NCHH30 Throwback Thursday
Week 37: February 9, 2023
by Christopher Bloom
NCHH turned THIRTY this year, so we’re celebrating with a new “Throwback Thursday” photo each week.
This week’s throwback recalls our February 10, 2016 “Hill Day”—a semiannual event in which advocates from NCHH and several other nonprofit organizations, state and local health departments, scientists, and many concerned citizens meet in Washington, DC, to educate members of Congress about the importance of healthy home environments and encourage them to continue their support for healthy homes program funding.
Does it sound like fun? In many ways, it is. It’s also a lot of work for the organizers, but it’s so worth the effort.
Pictured here are members of several advocacy teams enjoying a much-deserved break at the revered watering hole, Bullfeathers of Capitol Hill, which was founded in 1979 and has been described as the place where “lobbyists take Hill staffers to down martinis.” History buffs may recall that “bullfeathers” was a family-friendly euphemism often used by President Teddy Roosevelt. This place is about as DC as it gets.
At the head of the table is our longtime friend and ally, Laura Brion, who runs the Childhood Lead Action Project in Providence, Rhode Island. We recently worked with Laura and company, the Environmental Defense Fund, and others on a civil rights complaint to EPA against the state’s largest drinking water utility. To Laura’s left is a citizen advocate whose name has unfortunately escaped us and Damita Hicks, an artist and advocate from the great state of North Carolina. Beside Ms. Hicks are Dr. Chris Rustin from the Georgia Department of Public Health and Paul Kowalski, who oversaw New Haven’s lead program until his retirement in 2019. To Paul’s left is Ron Peik, president of Massachusetts-based Alpine Environmental.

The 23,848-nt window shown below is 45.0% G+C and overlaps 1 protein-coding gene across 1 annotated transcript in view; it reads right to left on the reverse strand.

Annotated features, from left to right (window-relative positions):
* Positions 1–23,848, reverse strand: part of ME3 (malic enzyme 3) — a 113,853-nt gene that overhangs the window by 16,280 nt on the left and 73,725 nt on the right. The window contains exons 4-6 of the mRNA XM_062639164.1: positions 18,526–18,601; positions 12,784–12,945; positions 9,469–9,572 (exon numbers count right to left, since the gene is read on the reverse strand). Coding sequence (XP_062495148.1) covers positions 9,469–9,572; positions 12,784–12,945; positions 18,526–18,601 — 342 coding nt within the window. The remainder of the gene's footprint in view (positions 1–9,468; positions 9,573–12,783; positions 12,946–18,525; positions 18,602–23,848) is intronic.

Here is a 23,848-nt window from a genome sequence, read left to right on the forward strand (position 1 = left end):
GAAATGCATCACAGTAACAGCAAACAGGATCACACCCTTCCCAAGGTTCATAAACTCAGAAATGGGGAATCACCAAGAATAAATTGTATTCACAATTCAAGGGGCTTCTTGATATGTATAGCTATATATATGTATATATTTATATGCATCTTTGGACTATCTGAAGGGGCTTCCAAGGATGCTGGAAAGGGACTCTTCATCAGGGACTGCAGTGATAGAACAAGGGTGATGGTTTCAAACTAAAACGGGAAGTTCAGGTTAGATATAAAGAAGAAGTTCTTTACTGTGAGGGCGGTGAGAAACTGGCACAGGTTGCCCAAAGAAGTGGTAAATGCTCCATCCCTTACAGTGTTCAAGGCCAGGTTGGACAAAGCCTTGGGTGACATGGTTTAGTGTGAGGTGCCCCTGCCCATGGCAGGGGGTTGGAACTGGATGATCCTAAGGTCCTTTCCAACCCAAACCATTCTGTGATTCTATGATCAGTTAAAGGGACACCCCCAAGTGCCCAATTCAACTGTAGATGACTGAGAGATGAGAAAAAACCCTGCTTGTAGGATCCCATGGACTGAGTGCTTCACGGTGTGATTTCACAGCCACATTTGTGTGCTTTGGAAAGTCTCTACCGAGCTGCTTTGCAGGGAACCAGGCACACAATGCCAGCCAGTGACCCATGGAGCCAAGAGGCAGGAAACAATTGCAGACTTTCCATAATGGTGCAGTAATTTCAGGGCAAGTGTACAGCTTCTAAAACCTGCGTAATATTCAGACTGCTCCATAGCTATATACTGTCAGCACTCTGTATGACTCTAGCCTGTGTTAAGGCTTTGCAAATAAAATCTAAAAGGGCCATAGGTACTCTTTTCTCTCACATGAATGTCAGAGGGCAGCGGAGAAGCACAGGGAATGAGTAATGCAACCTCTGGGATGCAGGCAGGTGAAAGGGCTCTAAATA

Leaning in opposite Ron is Dr. Gillian Mittelstaedt, director of the Partnership for Air Matters and the Tribal Healthy Homes Network—and the co-chair of the National Safe and Healthy Homes Coalition. Beside Dr. Mittelstaedt is Julie Kruse, NCHH’s policy director from 2014 to 2017, now with Family Equality, a national nonprofit dedicated to advancing equality for LGBTQ+ families. Next is Lenora Smith, executive director of the Partnership Effort for the Advancement of Children’s Health (PEACH) in Durham, North Carolina; and, last but not least, Jonathan Wilson, NCHH’s deputy director.
Our Hill Day experiences have always been great, but they somehow get better every year. Sarah Goodwin, Anna Plankey, and Darcy Scott on NCHH’s policy team help to ensure that the process runs smoothly each time. The citizen advocates play an important part in the process, of course, because they’re able to share their real-life accounts of how the healthy homes programs—or lack of a program—in their state either served them our failed them. You can read about some of the regular folks who helped to make the 2016 Hill Day a success here.
This year, the team is doing something different: not one Hill Day but three. Our crew will join other advocates for a climate-centered event on February 15, a second virtual event on February 22, and then a virtual lead and healthy homes event later this spring. If you’re interested in being a part of a future Hill Day group, get in touch with Sarah Goodwin.
See You Next Week
We hope that you’ve enjoyed this throwback in honor of our 30th anniversary. Remember that we’ll post a new throwback every Thursday morning at 9:04 a.m. on Facebook, Instagram, LinkedIn, and Twitter through May 25, 2023. If you’ve missed a previous post, you can always reminisce with us via our NCHH30 gallery.
Christopher Bloom is NCHH’s communications and marketing manager. He joined NCHH in 2008 after nearly a decade in the real estate industry. In a previous role at NCHH, he coordinated a national Renovation, Repair, and Painting (RRP) training program, one of the most successful in the nation. He holds a Bachelor of Arts degree in English Textual Studies from Syracuse University.